Over the past couple of years, I've discovered something about myself. I am a horrible conversationalist. However, I'm a decent storyteller. If we're around a campfire or a poker table, at company party or a family holiday gathering, I can talk for hours as long as I'm telling a story.
If you're around me long enough, there are a few stories you'll hear me tell more than once. The following are the six stories you'll inevitably hear if you spend enough time with me.
Encore Entertainment's Shoplifter
I used to work in a record store. Well, not exactly. It was a record store, but it was also a video rental store. This was in the late 90s when CD sales and video rentals were in their prime. My manager was a burnt out hippy that used to jam with The Afghan Whigs. Two of my best friends worked there. So did a couple of the kids from my youth group - one of whom would become my roommate when I moved out of my parents' house.
Other than the ex-hippy boss who was on a smoke break for 45 minutes out of every hour, that store was a fun place to work. The best way that I've found to describe the workplace conditions is that it was like a cross between Clerks and Empire Records. The annoying and clueless customers that Dante and Randall discussed in Clerks? We got them. Like the twitterpated tween looking to buy the brand new Backstreet Boys album the day it was released; she asked if we had it in stock while standing next to a life-sized cardboard cutout display of the Backstreet Boys that was stocked with about 30 copies of the album. And the guys playing hockeyon the roof in Clerks? We played hockey in the store. Those customers asking for that one movie about that one guy and a girl? We talked to people like that daily. Discussing the philosophical merits of Star Wars? We did that. Singing and dancing with whatever music we wanted blaring over the house speakers like they did in Empire Records? Yeah, we did that too. The people that I worked with even reminded me of the characters from those those two movies.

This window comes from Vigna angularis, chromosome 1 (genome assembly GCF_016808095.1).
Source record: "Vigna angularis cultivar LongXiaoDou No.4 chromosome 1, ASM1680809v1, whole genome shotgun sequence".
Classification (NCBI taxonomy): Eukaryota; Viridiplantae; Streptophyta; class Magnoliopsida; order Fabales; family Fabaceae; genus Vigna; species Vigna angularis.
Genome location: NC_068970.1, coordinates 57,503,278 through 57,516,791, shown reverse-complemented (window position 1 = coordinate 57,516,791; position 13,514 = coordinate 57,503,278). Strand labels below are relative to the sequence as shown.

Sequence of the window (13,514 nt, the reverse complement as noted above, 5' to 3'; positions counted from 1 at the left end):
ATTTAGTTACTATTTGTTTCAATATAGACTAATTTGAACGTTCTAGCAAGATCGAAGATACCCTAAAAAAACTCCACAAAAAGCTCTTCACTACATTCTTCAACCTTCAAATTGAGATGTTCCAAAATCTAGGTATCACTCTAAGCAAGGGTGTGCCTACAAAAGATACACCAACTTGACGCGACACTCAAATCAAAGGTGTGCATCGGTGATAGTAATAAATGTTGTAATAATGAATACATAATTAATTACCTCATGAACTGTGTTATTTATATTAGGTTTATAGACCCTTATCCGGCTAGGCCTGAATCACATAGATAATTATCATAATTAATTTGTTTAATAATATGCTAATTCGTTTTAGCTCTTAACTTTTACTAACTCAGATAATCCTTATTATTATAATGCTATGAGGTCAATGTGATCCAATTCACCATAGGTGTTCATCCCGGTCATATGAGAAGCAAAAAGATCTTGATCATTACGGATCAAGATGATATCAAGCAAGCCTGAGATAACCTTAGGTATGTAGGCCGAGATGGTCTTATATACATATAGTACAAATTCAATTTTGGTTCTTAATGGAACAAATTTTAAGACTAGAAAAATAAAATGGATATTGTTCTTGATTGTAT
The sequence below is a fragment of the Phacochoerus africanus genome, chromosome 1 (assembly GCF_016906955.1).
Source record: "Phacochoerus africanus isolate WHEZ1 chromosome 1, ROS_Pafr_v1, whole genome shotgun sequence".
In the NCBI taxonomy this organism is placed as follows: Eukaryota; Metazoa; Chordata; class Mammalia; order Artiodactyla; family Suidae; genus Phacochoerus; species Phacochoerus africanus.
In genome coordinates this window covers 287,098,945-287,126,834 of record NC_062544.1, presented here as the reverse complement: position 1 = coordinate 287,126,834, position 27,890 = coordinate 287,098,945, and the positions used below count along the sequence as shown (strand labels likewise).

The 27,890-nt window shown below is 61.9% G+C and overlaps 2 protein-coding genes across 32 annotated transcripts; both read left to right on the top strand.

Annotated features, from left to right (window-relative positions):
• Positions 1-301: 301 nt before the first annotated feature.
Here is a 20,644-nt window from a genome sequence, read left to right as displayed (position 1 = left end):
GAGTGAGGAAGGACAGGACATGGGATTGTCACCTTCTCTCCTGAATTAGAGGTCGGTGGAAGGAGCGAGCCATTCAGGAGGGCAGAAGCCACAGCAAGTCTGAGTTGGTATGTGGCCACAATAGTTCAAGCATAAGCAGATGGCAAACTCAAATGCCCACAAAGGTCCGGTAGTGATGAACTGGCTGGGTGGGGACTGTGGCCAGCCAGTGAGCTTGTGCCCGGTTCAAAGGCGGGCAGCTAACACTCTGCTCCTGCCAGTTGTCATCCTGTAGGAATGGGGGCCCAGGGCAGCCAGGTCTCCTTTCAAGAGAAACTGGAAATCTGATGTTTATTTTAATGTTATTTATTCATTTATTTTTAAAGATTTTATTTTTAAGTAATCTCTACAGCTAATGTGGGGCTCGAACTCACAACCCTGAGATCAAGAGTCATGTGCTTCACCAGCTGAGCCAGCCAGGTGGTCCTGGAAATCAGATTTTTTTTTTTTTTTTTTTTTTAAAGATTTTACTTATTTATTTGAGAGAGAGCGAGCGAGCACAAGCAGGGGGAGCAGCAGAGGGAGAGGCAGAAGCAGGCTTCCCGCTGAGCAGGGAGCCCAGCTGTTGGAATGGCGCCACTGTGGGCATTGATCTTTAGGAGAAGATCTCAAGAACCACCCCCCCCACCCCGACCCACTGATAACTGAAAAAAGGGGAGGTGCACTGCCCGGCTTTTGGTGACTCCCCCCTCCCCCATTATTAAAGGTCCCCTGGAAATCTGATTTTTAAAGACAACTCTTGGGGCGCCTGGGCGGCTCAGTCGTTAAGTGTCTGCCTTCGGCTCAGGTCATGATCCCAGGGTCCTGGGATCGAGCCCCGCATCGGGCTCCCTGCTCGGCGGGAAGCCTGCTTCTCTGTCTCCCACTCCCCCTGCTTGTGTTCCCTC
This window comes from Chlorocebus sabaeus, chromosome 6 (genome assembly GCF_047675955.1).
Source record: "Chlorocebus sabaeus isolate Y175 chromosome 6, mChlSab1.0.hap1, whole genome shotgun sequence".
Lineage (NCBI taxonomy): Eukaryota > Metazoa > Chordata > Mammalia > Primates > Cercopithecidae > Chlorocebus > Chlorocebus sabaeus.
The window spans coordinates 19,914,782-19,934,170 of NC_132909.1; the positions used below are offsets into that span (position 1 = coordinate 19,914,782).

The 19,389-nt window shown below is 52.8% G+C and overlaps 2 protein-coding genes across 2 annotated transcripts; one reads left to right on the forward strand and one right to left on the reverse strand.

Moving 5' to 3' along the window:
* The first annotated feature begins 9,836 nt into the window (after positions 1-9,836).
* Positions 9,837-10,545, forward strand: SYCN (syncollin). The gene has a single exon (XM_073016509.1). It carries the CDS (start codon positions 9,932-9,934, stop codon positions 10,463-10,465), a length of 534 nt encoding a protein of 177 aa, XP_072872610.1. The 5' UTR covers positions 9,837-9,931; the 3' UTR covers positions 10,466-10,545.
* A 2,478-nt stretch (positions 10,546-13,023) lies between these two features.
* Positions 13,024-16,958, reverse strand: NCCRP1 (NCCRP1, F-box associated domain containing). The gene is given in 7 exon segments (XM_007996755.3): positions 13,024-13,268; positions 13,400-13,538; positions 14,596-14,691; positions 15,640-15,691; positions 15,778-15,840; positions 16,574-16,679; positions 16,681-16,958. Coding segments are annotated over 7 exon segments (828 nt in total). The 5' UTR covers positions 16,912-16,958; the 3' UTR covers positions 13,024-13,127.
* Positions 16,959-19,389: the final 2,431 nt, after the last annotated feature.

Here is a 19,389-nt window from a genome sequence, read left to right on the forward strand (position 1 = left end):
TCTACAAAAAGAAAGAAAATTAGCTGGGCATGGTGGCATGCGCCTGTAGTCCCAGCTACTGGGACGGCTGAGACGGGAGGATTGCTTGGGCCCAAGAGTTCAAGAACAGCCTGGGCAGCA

There's one scene from Empire Records that always brings back fond memories: the one where they catch the shoplifter. There was no greater thrill than catching someone in the act of stealing. And there was one kid that came into our store - looked a lot like the shoplifter in Empire Records - and was using a razor to cut through the cellophane packaging of CDs and try to slip the disk out of the jewel case. We would occasionally find these empty jewel cases stashed around the store so we tried to keep a look out for the culprit. When I finally saw this kid doing it, it was a rush of excitement. Jeff and I played a quick game of cat and mouse after watching the kid pocket a CD. We had the doors blocked so there wasn't any way that he was going to get out. We finally cornered him and escorted him to the back room to wait for the police to show up.
By this time, the hippy manager had either quit or got fired, and his replacement was a college aged girl who had obviously been raised in a very sheltered environment. She grumbled about the kids buying Korn, Limp Bizkit, and Master P CDs. She gave dirty looks to the customers that rented rated R movies. She also started cracking down on the selection of movies and music we played during store hours. To make that point, she made us listen to nothing but Eric Clapton's Pilgrim album on repeat from open to close. She did the same thing with Natalie Merchant's Ophelia. She was a prude in every aspect of the word. She made my conservative upbringing look like a bleeding heart in comparison to hers.